What are the tiers of emissions?

Tier 0, Tier 1, and Clean Fuel Vehicle (CFV) exhaust emission standards (light-duty trucks only) Tier 0, Tier 1, and National Low Emission Vehicle (NLEV) implementation schedule. Tier 0, Tier 1, NLEV, and CFV exhaust emission standards. Tier 1 and NLEV Supplemental Federal Test Procedure (SFTP) exhaust emission …

What does engine tier mean?

Currently, Tier 4 diesel engine standards are the strictest EPA emissions requirement for off-highway diesel engines. This requirement regulates the amount of particulate matter (PM), or black soot, and nitrogen oxides (NOx) that can be emitted from an off-highway diesel engine.

When did Tier 2 engines start?

Each tier involved a phase-in (by horsepower rating) over several years. Tier 1 standards were phased-in from 1996 to 2000. The more stringent Tier 2 standards took effect from 2001 to 2006, and yet more stringent Tier 3 standards phased-in from 2006 to 2008 (Tier 3 standards applied only for engines from 37-560 kW).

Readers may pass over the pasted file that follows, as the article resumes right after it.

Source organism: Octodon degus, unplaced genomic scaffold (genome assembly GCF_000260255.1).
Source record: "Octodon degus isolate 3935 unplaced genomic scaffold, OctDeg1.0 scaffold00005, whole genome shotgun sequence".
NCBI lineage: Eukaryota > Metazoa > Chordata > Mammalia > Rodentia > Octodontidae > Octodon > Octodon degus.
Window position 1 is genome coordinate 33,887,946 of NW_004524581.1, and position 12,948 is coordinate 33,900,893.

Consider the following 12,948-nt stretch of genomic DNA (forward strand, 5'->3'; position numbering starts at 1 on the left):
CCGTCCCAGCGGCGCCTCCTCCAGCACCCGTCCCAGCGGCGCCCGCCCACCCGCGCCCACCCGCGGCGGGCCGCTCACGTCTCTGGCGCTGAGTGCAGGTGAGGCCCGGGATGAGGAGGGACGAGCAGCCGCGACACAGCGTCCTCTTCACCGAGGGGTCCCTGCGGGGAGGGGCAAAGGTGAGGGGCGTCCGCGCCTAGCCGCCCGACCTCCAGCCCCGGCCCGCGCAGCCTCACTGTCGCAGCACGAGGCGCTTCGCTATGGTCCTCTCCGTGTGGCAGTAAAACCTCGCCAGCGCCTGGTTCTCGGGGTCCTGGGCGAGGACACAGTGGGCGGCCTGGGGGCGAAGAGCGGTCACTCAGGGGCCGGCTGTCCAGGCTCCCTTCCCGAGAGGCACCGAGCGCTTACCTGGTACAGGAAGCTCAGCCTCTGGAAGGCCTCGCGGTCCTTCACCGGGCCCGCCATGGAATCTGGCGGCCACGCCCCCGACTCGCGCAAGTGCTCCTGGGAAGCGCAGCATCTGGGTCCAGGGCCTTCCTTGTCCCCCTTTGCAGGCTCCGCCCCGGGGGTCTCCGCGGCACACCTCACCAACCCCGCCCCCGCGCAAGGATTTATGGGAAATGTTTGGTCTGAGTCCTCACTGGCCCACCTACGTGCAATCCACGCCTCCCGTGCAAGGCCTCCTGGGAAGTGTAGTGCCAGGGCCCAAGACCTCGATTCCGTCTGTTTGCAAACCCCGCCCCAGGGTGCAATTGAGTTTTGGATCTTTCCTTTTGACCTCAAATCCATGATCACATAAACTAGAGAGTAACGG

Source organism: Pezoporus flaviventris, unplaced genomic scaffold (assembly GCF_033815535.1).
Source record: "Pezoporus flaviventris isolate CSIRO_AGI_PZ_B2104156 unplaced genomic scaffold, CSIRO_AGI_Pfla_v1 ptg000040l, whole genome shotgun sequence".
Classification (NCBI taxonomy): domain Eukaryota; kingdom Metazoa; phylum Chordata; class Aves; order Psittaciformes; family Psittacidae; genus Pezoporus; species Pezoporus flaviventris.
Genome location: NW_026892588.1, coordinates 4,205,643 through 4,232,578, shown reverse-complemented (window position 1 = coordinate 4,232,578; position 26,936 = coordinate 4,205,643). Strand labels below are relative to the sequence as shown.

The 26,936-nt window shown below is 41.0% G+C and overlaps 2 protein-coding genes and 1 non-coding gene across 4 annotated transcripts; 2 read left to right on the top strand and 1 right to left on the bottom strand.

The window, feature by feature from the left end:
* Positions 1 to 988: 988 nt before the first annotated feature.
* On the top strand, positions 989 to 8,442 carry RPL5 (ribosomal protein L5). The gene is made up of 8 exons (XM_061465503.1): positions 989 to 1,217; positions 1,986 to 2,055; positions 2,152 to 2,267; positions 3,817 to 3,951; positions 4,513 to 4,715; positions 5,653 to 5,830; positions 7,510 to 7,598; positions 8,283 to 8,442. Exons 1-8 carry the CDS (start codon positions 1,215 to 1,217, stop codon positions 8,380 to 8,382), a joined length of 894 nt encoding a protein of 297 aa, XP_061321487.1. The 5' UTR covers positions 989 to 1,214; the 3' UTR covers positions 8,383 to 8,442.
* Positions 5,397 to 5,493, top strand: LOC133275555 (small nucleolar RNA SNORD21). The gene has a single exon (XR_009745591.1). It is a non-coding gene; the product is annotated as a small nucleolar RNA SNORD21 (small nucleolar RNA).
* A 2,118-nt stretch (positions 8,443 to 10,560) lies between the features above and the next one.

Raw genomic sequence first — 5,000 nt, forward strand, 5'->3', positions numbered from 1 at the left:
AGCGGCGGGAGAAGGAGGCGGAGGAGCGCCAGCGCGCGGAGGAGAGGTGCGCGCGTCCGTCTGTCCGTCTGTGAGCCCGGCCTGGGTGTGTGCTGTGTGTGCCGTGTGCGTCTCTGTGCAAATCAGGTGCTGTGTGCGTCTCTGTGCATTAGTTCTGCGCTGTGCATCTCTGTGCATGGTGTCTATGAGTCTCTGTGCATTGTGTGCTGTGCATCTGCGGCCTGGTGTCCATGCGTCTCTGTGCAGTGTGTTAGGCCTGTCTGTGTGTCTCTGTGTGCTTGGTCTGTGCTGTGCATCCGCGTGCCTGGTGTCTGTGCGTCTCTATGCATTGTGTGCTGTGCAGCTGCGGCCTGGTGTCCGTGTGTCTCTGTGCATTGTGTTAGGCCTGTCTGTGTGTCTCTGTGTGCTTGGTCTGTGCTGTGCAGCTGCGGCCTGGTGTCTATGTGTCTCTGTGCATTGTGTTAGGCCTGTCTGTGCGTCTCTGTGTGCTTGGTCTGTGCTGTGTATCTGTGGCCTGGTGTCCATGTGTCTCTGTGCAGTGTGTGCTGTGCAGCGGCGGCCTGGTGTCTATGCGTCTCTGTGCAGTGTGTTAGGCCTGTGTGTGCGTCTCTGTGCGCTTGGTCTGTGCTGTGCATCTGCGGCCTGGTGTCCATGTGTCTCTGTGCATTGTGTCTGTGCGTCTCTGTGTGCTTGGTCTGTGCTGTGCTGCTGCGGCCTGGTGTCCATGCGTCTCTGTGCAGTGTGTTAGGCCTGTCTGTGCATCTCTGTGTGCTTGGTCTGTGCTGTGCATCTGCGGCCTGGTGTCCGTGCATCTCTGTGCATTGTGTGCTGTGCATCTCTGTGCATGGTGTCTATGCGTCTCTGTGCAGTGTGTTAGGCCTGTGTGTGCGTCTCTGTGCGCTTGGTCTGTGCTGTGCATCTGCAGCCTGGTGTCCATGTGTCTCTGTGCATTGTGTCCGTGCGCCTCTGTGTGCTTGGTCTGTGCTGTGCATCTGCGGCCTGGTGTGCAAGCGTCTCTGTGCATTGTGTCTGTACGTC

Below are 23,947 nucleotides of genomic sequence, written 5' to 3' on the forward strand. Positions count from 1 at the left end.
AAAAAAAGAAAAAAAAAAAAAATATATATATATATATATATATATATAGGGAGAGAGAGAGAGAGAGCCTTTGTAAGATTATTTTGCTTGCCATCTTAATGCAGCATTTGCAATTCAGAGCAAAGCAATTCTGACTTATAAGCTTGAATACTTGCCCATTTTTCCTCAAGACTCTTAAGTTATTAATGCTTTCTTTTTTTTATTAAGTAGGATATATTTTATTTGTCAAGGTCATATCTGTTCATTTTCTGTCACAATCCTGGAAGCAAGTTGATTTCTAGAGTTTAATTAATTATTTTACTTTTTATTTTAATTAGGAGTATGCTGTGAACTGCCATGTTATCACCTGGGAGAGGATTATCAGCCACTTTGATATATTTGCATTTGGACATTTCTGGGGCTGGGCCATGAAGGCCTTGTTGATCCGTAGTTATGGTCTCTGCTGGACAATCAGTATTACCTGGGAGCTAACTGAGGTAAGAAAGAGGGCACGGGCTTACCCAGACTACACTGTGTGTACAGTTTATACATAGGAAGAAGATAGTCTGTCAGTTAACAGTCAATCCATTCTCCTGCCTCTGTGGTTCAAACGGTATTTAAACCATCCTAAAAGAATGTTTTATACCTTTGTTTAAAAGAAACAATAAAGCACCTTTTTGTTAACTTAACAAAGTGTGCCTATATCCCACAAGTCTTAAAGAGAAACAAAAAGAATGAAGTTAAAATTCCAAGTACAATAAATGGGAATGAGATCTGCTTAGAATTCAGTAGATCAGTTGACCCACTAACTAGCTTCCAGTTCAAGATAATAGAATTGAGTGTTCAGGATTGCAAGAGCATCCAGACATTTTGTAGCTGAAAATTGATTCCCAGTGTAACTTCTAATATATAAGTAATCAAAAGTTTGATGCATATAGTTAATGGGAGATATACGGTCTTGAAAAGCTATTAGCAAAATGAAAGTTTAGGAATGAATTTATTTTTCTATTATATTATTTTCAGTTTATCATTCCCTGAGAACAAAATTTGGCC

What are Tier 2 engines?

Tier 2 emissions standards established by Congress apply to commercial compression-ignition (diesel) engines with a power rating of at least 37 kW.

What are the Tier 2 emission standards?

The Tier 2 emission standards are structured into 8 permanent and 3 temporary certification levels of different stringency, called “certification bins”, and an average fleet standard for NO x emissions. Vehicle manufacturers have a choice to certify particular vehicles to any of the available bins.

What is the difference between Tier 2 and non Tier 2 vehicles?

Tier 2 vehicles are those meeting the requirements of one of the available bins and that are used to meet the requirement that a percentage of the fleet have average NO x emissions of 0.07 g/mile. During the phase-in period, the rest of the fleet not used to comply with the 0.07 g/mile NO x average are referred to as interim non-Tier 2 vehicles.

Do the same emission limits apply to all vehicles?

The same emission limits apply to all vehicles regardless of the fuel they use. That is, vehicles fueled by gasoline, diesel, or alternative fuels all must meet the same standards.